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Night Writer

As a husband and father with a mortgage, auto loan, and a cat that eats far more than it should (we're getting worried), I am strapped for time. I've always kept my creative pursuits in the realm of hobby, and therefore operate a forklift for a living. At least for now. I'm starting to take my artwork more seriously with each passing year, but in the meantime, it's tough. Balancing my responsibilities with my creativity is a high-wire act that I'm always struggling to maintain.

The answer? Well, so far it's been coffee. I drink it by the pot. I would pay a king's ransom to have a faucet that pours a constant stream of piping hot Sumatran Dark Roast at all hours of the day. You see, my main window for creative writing comes between 12 and 3am each night. The family is asleep. The house is quiet. It's just me, one last cup of joe (literally against my doctor's orders), some Chad Lawson on the piano, and my word processor. Like an owl, a bat, or underpaid road commission worker, I do my best work while the world around me sleeps.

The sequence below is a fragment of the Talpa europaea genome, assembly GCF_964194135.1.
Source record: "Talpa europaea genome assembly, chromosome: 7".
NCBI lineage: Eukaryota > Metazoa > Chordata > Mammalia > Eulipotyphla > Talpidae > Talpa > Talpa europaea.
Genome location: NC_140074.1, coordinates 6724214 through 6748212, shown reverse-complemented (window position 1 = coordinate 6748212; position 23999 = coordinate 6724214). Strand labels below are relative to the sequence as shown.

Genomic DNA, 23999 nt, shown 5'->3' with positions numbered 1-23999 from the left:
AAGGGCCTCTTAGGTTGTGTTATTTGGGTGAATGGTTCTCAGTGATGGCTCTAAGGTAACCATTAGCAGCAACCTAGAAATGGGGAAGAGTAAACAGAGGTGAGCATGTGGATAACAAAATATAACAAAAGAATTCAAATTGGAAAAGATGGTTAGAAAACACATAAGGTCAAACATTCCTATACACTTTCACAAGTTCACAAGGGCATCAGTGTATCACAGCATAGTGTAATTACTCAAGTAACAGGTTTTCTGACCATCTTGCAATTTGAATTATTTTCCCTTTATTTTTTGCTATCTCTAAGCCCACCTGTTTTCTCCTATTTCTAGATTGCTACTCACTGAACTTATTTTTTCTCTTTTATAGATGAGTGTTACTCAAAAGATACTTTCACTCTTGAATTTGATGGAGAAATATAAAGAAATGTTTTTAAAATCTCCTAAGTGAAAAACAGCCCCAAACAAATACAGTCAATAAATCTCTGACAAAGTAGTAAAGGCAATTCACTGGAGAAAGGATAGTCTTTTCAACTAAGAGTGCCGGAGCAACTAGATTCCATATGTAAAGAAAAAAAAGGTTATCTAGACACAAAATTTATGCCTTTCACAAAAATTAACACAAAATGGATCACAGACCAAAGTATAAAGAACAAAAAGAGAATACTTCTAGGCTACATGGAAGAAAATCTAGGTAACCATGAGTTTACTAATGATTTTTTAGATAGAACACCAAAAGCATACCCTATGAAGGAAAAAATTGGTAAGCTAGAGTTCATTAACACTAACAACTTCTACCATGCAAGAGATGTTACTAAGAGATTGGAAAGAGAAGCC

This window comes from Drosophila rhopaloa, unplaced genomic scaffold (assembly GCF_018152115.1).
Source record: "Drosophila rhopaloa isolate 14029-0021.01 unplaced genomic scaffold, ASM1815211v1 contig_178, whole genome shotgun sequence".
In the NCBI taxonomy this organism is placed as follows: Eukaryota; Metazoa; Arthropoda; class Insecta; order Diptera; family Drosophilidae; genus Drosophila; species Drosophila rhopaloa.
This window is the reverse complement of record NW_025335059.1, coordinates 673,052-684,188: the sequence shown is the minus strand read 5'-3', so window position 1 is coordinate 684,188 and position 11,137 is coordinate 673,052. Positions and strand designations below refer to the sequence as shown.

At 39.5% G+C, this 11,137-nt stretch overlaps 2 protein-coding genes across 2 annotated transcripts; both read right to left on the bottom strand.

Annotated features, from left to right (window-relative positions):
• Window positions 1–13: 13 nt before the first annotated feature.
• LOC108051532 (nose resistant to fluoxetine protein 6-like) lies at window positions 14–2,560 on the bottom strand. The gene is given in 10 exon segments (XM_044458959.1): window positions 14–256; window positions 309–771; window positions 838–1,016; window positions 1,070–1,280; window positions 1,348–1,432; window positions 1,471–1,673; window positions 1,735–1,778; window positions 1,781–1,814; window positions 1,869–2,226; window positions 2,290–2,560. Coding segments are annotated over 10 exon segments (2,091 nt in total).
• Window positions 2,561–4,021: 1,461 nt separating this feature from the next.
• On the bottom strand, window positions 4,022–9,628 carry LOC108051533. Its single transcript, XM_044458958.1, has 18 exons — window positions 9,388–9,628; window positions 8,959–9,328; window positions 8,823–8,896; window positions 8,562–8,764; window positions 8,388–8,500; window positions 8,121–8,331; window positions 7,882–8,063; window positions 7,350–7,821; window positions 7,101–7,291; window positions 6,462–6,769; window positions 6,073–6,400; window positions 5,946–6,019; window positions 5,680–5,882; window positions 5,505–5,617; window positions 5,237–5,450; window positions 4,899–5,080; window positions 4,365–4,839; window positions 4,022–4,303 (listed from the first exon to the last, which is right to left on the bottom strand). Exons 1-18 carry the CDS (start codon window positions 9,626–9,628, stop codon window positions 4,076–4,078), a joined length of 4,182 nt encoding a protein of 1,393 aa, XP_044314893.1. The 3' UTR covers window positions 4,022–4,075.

But I think there may be a deeper reason behind this magical window of creativity.

For years, 11pm has been my bedtime. Now, I'm pushing well past that, and not sleeping in much later than usual. I don't feel particularly sleep deprived, and the answer may lie in my creative process. I'm a very visual writer. I watch the events unfold in my mind and do my best to write what I'm seeing, like a reporter. In a sense, my writing is like a dream journal. For years, I trained my brain to treat midnight as the time to relax and turn things over to the imagination. I'm still doing that, only I'm keeping the lights on in a few extra rooms of my mind. My fingers clatter away on the keyboard. My eyes stare blankly at the monitor. My body is still, but my imagination is working full tilt. I'm dreaming, only a bit more lucidly and a bit more observantly than before.

I am the night writer.


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